7. Americans overwhelmingly support the use of programs that provide youth with comprehensive information about sexual health.
  • A 2007 national poll conducted by an independent research firm found that 73 percent of adults and 56 percent of teens believe that young people need more information about delaying sex and about using contraception.13
  • A 2004 poll found that:
    • 95 percent of parents of junior high youth and 93% of parents of high school youth believed that schools should teach about birth control and other methods of preventing pregnancy;
    • 100 percent of junior high parents believed that schools should teach about STIs other than HIV and AIDS;
    • 99 percent of high school parents believed schools should teach about HIV and AIDS;
    • 98 percent of high school parents believe schools should teach about STIs other than HIV/AIDS.14
  • One independent study found that a majority of voters in nearly every demographic category (including Democrats, Republicans, and independents as well as Catholics and evangelical Christians) supported comprehensive sex education in schools.15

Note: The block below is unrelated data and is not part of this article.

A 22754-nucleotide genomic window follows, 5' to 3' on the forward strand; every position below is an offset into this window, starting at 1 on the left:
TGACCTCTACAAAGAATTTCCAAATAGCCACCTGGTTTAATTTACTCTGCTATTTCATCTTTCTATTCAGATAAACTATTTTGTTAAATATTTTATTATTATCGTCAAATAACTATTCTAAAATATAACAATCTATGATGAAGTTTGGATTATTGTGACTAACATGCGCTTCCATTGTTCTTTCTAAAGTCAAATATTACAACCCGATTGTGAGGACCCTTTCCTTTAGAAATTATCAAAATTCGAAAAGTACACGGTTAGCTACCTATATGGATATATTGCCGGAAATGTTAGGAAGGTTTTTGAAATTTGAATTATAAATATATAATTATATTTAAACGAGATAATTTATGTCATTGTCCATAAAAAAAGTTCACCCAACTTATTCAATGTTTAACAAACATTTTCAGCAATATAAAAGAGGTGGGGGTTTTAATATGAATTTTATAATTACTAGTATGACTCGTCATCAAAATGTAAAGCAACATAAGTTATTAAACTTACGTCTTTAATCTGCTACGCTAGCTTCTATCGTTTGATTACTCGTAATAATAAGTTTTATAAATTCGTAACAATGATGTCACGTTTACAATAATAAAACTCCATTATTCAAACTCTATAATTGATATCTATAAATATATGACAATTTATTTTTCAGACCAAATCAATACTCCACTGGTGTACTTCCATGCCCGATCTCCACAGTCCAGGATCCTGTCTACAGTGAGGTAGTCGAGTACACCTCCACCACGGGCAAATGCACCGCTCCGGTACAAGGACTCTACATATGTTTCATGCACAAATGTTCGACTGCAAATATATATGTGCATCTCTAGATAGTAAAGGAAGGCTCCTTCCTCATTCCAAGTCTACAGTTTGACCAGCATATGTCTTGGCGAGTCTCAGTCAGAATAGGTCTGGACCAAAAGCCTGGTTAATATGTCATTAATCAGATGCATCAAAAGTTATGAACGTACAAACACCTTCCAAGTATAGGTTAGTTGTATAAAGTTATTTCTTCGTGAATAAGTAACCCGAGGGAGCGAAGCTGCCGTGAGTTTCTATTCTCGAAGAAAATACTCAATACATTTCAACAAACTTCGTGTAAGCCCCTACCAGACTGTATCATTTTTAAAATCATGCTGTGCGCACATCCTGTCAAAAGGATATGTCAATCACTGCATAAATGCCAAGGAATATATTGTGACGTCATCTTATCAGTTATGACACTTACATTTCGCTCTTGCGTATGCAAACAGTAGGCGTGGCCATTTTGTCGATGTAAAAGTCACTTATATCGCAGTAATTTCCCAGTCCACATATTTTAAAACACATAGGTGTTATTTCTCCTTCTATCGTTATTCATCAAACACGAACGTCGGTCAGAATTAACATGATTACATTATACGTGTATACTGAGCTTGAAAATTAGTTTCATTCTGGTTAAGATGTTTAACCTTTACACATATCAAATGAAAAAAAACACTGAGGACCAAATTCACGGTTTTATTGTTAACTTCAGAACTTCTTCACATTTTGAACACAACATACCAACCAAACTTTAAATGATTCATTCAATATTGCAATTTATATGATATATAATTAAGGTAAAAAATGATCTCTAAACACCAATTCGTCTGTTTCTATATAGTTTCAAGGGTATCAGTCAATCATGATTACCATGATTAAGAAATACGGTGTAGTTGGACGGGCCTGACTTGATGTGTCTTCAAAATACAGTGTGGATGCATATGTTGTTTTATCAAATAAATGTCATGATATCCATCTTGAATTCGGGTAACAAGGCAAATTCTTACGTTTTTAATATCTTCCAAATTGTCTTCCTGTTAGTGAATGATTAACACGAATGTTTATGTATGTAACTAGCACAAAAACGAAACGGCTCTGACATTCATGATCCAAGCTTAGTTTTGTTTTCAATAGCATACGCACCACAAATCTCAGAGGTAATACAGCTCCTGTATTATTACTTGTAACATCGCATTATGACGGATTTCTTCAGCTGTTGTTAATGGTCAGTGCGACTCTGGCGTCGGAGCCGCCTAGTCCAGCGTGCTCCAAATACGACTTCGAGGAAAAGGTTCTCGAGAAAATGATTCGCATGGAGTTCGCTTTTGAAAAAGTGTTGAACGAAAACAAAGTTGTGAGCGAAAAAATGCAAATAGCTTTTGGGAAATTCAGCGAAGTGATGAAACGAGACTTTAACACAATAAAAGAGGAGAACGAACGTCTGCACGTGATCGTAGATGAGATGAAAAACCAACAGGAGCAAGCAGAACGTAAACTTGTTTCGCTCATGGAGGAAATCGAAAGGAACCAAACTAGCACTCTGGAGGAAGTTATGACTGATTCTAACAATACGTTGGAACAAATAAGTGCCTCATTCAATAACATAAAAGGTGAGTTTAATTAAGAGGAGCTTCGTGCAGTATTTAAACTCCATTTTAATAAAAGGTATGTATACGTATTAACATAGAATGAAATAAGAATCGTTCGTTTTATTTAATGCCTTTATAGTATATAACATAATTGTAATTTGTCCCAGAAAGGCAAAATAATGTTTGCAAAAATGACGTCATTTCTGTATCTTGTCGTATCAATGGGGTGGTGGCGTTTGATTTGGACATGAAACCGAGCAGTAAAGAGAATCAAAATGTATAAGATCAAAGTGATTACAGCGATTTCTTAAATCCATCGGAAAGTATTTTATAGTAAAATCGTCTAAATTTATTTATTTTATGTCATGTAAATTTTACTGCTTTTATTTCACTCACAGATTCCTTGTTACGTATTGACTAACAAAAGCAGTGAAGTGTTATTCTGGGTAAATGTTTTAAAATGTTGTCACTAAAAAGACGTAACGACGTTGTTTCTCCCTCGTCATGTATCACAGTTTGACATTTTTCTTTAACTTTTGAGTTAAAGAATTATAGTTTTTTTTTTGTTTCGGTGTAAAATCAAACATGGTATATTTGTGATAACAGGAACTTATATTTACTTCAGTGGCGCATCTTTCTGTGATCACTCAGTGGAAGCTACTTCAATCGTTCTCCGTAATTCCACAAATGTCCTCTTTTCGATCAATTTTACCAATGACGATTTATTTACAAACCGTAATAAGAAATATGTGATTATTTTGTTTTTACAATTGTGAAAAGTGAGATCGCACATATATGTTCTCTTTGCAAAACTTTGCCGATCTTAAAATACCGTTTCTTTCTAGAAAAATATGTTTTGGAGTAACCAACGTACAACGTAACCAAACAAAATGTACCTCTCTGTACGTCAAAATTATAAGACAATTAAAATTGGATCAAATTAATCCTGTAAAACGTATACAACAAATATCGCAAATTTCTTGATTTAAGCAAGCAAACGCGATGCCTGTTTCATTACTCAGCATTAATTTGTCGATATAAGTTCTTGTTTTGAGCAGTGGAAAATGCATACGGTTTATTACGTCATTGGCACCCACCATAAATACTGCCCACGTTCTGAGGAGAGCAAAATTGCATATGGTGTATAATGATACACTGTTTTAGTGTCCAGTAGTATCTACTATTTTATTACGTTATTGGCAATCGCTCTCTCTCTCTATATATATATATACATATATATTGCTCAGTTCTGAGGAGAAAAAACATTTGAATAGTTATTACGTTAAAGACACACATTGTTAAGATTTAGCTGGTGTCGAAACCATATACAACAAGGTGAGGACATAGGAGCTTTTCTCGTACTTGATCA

8. Preventing teen pregnancy, STIs, and HIV costs far less than providing services and programs for teen parents and their children, and treatment of STIs and HIV/AIDS.
  • Compared to spending on prevention, governments spend a disproportionate amount on treatment and care services related to negative sexual health outcomes.
    • In 2004, the federal government spent approximately $9.1 billion on services related to teen childbearing; $8.6 million of this was spent on birth-related care for teens ages 17 and younger.16
    • Over half (52 percent) of all mothers on welfare had their first child as a teenager.17
    • In 2000, the cost of treating STIs among 15- to 24-year-old youth was $6.5 billion.18